Let me state my take on ROI calculations as clearly as I can. ROI calculations for information technology are junk calculations -- a fraud, a nonsense, and a complete waste of time. Clear enough for you? Oh, and by the way, ROI calculations from software vendors are even worse.
Forrester recently undertook some interesting research regarding content management investment attitudes in 2010 (covering document management, records management and Web content management). The overall finding was along the lines one might expect -- "72% of respondents intend to expand their use of ECM technologies" -- but there was an intriguing second key conclusion in the report: "49% could not estimate the ROI for any of their ECM systems."
Let me state my take on ROI calculations as clearly as I can. ROI calculations for information technology are junk calculations -- a fraud, a nonsense, and a complete waste of time. Clear enough for you? Oh, and by the way, ROI calculations from software vendors are even worse.ROI assessments are based on the simplistic formula of benefits minus costs to calculate the return on your investment. But simple is not always smart, and most if not all of the benefits in such calculations are by nature predictive. In other words they are guesses, and in my experience, almost always overly optimistic -- and fatuous guesses at that.
There is a cost to any new system, and there is also always a return (sometimes a good one, sometimes bad, often a bit of both) from the system. It's far better and more honest, I believe, to just build a valid business case that details these costs and potential returns, and utilize more concrete and verifiable calculations such as TCO (Total Cost of Ownership) or CDB (Cost of Doing Business). That way you have a business case that details the investment and what you hope and expect to achieve as a result, and at least have a business case based on facts. One that, when it strays into the predictive (as it must at times), is clear about its limitations and values.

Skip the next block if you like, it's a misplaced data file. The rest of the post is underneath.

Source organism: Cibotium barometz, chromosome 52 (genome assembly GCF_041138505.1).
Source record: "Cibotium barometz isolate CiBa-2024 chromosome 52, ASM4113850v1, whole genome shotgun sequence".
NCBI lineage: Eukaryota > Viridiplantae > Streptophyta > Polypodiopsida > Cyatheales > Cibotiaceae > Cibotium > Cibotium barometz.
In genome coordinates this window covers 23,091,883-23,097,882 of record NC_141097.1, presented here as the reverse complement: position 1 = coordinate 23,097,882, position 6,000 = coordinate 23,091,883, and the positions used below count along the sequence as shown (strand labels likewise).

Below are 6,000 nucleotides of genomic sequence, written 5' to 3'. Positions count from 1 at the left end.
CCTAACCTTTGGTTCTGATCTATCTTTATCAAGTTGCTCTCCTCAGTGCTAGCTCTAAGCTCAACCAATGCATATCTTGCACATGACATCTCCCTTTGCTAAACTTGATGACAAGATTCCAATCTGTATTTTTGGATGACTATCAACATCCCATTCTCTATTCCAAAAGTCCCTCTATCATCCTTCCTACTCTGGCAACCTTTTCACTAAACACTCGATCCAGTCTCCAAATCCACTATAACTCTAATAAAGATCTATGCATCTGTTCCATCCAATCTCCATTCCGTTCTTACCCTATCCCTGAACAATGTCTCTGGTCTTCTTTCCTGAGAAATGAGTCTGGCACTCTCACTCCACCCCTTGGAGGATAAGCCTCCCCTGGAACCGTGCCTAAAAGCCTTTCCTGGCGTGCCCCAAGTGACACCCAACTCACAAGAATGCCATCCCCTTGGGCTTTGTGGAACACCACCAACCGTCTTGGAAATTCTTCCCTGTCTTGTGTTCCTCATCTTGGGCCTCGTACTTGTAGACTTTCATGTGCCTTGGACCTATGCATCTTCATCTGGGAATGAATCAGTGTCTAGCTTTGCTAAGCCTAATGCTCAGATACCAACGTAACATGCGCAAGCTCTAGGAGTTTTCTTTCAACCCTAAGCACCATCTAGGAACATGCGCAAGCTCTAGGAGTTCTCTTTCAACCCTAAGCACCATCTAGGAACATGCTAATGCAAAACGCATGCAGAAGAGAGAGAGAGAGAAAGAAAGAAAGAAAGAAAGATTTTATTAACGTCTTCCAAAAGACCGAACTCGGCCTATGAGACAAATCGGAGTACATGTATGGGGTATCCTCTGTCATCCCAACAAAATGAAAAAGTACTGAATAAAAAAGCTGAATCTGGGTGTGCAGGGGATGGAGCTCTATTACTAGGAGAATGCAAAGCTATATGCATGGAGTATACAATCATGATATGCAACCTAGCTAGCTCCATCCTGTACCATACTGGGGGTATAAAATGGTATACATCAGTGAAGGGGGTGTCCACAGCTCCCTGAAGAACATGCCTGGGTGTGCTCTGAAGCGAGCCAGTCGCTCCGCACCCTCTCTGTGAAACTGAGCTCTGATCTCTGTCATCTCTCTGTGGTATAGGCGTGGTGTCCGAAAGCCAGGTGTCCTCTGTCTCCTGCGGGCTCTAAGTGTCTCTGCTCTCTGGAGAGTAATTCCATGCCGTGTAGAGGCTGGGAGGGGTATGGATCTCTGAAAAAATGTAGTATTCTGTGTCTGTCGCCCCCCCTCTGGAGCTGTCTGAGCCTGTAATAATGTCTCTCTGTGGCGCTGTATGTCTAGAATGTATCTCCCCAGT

The industry analyst guru's guru, Paul Strassman, has written extensively on this topic. For those who want to know more about the pointlessness of ROI calculations, I highly recommend you read Paul's bestselling book, The Squandered Computer, a work that IMHO should be on the required reading list for any IT or Business related degree course.
To return to the Forrester research findings, I would respectfully argue that they asked the wrong question. For rather than asking buyers of content technologies whether they can build a valid ROI for new investments, they could have been asked whether they believed new investments in content technology would deliver worthwhile benefits. The results from that would have been very interesting indeed, and I suspect quite different from the question that was asked.
Just like writing an RFP, developing a solid business case can be detailed and tricky work -- and it is work that CMS Watch helps advisory clients with on a daily basis. But in essence it is the core purpose of our work: we help buyers make the right and best technology investments possible. Yet over the years I have seen so many nonsensical ROI calculations, so many works of fiction claiming to be business cases, and so many buyers misled by farcical ROI calculations, that the very sight of those three letters is enough to make my blood boil.Let me state my take on ROI calculations as clearly as I can. ROI calculations for information technology are junk calculations -- a fraud, a nonsense, and a complete waste of time. Clear enough for you? Oh, and by the way, ROI calculations from software vendors are even worse.
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